Middle East’s $89 billion fashion industry is set to record a 7% CAGR over the next five years
While global fashion is facing headwinds, it seems increasingly evident that the Middle East is the industry’s new Mecca.
From analysts to global executives, the market is really bullish about the region’s growth prospects for its $89 billion fashion industry. Such optimism is not surprising considering that – according to Euromonitor International data – the region’s fashion market is projected to record a CAGR of approximately 7% between this year and 2027.
Nike Middle East's campaign
And the outlook remains strong. “We have great visibility on the long-term perspective of the Middle Eastern market and are also quite optimistic about it. The luxury market is now around 5-6% of sales, and I think it can easily double in the next 10 years or so,” explained Carole Madjo, Barclays’ Head of European Luxury Goods Research.
While the United Arab Emirates (UAE) and Saudi Arabia (KSA) account for nearly half of the fashion industry’s revenues in the Middle East, local consumers in Qatar proved to be the most dynamic in the region
In particular, the United Arab Emirates and Saudi Arabia account for approximately half of the fashion industry revenues in the region, which is set for unprecedented change in the coming years, mainly due to booming local tourism.
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But there is another luxury market that, according to PwC, is worth 1 billion dollars and whose local consumers have proven to be the most dynamic in the Middle East. It is the Qatari market, whose potential looks particularly inviting for Western brands, especially high-end ones. “The value of Qatar’s luxury market stood at around 800 million euros in 2021 and managed to register a growth of around 9-10% CAGR in the period 2019-2021,” said Claudia D’Arpizio, Senior Partner and Global Head of Fashion & Luxury at Bain & Company. “The sector has proven to be quite resilient, managing to withstand during the pandemic crisis and recovering afterwards mainly thanks to local purchases, which were the core part of the market even before the impact of Covid-19.”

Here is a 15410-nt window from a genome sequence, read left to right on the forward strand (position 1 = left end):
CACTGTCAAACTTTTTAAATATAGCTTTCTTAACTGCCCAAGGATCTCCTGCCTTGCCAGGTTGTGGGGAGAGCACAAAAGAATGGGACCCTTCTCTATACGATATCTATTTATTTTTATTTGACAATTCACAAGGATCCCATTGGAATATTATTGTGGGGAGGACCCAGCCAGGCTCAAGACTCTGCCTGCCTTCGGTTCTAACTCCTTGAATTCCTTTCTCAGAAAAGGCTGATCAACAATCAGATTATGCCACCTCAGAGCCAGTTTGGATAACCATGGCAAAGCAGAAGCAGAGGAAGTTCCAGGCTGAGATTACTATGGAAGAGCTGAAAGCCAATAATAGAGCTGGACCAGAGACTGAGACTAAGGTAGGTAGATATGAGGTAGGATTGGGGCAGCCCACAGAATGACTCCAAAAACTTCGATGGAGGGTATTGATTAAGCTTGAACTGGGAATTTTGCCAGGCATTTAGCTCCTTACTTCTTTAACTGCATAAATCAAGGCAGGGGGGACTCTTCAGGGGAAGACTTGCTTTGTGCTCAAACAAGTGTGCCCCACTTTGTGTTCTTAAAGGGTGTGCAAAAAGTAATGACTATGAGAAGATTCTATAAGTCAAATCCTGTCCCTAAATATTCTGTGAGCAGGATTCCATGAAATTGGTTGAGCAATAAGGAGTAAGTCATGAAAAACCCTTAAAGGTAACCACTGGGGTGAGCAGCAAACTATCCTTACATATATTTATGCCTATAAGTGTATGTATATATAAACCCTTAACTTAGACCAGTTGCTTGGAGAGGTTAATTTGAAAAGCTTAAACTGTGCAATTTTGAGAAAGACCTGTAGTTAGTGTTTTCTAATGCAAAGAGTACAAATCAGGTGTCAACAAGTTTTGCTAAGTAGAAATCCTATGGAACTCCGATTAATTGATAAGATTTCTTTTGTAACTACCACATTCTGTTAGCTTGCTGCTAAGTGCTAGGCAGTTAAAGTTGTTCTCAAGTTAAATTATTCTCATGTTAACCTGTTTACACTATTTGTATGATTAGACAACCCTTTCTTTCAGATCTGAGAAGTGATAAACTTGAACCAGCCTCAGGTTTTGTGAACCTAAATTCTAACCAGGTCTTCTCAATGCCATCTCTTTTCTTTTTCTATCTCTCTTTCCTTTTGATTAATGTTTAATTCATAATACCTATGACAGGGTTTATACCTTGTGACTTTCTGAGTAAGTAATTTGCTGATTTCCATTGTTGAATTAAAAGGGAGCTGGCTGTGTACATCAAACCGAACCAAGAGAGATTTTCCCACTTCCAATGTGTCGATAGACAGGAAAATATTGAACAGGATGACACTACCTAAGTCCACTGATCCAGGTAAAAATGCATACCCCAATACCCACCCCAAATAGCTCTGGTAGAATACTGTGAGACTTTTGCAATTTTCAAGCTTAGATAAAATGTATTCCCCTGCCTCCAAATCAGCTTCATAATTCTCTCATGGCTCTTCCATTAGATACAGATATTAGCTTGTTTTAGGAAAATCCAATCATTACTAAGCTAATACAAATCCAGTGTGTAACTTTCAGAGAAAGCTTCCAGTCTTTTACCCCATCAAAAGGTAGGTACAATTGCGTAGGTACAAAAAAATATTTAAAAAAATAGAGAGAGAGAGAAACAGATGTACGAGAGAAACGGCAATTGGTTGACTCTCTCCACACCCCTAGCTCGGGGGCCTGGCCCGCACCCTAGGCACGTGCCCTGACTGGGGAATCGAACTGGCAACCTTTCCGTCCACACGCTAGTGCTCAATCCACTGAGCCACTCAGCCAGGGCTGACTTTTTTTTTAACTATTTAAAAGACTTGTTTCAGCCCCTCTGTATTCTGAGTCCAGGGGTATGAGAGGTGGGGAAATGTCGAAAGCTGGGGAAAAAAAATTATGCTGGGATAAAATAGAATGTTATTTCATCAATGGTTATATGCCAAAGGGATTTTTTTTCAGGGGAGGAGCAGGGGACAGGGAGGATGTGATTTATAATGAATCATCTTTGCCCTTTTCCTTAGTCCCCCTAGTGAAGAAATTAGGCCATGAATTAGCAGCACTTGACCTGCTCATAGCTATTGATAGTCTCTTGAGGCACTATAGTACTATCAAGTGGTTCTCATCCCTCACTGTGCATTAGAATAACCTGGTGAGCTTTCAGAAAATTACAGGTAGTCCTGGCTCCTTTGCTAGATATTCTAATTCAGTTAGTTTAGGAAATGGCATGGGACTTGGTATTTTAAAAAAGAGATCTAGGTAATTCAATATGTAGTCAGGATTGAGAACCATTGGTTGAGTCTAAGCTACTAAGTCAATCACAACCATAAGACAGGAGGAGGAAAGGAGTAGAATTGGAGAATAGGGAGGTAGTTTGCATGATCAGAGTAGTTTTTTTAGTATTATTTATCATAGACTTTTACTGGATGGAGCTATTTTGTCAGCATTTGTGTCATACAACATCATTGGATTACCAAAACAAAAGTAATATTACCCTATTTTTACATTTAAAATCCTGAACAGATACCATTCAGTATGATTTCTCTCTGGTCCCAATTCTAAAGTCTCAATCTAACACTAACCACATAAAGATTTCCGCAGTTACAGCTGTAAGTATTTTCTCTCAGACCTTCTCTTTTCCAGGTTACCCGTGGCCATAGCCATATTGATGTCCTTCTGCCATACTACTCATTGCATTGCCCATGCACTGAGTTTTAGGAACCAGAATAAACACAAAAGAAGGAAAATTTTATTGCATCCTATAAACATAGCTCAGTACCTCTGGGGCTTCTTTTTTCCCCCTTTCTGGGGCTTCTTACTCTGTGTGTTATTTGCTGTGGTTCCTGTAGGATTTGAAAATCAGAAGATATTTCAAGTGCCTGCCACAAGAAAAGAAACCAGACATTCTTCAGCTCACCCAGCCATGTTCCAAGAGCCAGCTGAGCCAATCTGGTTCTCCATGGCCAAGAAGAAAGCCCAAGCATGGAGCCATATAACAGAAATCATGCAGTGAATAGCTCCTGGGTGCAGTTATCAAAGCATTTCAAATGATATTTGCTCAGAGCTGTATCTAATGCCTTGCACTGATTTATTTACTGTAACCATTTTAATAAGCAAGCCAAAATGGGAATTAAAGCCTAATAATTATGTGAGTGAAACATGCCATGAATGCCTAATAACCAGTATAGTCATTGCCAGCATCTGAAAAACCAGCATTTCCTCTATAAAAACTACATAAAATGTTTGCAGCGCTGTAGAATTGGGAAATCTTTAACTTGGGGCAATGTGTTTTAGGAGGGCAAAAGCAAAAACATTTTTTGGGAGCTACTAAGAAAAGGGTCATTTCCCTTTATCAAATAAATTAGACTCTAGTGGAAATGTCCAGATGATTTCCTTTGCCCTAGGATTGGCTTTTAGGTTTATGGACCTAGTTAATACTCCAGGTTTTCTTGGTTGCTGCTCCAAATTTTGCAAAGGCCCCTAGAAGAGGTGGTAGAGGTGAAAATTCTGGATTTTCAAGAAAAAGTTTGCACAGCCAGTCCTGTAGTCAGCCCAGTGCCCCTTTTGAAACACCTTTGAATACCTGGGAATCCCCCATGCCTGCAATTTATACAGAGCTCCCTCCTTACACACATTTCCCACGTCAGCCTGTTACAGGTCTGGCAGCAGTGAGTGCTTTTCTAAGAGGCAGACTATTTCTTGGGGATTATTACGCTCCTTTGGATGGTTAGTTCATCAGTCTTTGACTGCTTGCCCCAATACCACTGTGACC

This transformation is due to a mix of factors. First of all, shifting consumer behaviours, but also new government investment policies.
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“In the last few years, a country like Saudi Arabia has completely changed how the local people live and consume. Women have much more freedom, and I think the luxury goods are also setting a growing change along with new stores’ opening,” Madjo continued. “I think buying luxury items in Saudi Arabia and not only abroad is becoming much more attractive. So I think this market can become really interesting, as you have this biggest focus on entertainment, pleasing yourself and fewer restrictions. I think we could definitely have more demand from this country.”
According to a recent survey, around half of the consumers in the United Arab Emirates and Saudi Arabia spend more than $1,000 per year on fashion, while the highest earners (about 30% in the UAE and 50% in Saudi Arabia) spend up to $1,000 and more on average every month. Respondents said 40% of their fashion budget is spent outside their home countries, with around 20% outside the Middle East.
The new fashion consumer in the Middle East embraces a contemporary Arab style that blends local traditional clothing with global or international styles
This is also because the profile of local fashion consumers and how they shop rapidly evolve as they embrace a contemporary Arab style that blends East and West.
Considering that consumers in the United Arab Emirates and Saudi Arabia spend only 27% and 43% of their respective fashion budgets on local traditional clothing, the majority is clearly spent on more global or international styles. So, it is no surprise that Zara, Nike and Adidas are nowadays among the favourite brands in Middle Eastern countries.
The Nike modest swimwear
And when it comes to premium or luxury and hard luxury brands, the Middle East is always one of the most flourishing markets. Bags, jewellery and watches have been historically popular in the region due to their positioning as status symbols and because they are easily paired with traditional garments. However, even apparel and footwear sales are set to grow significantly faster than accessories over the next five years; they are expected to record a CAGR of 8% versus 5% for accessories in the medium term.
The business landscape is changing in many parts of the Middle East, and global brands are booming alongside local companies embracing modest fashion
This does not mean that there is no room for local labels. On the contrary, while international labels can thrive in this market, local brands have plenty of opportunities.
A NET-A-PORTER campaign celebrating modest fashion
Especially modest fashion brands: this successful trend consists of garments designed for all women who love fashion and like to look stylish while also complying with the Muslim dress code and the principle of covering specific areas of the body.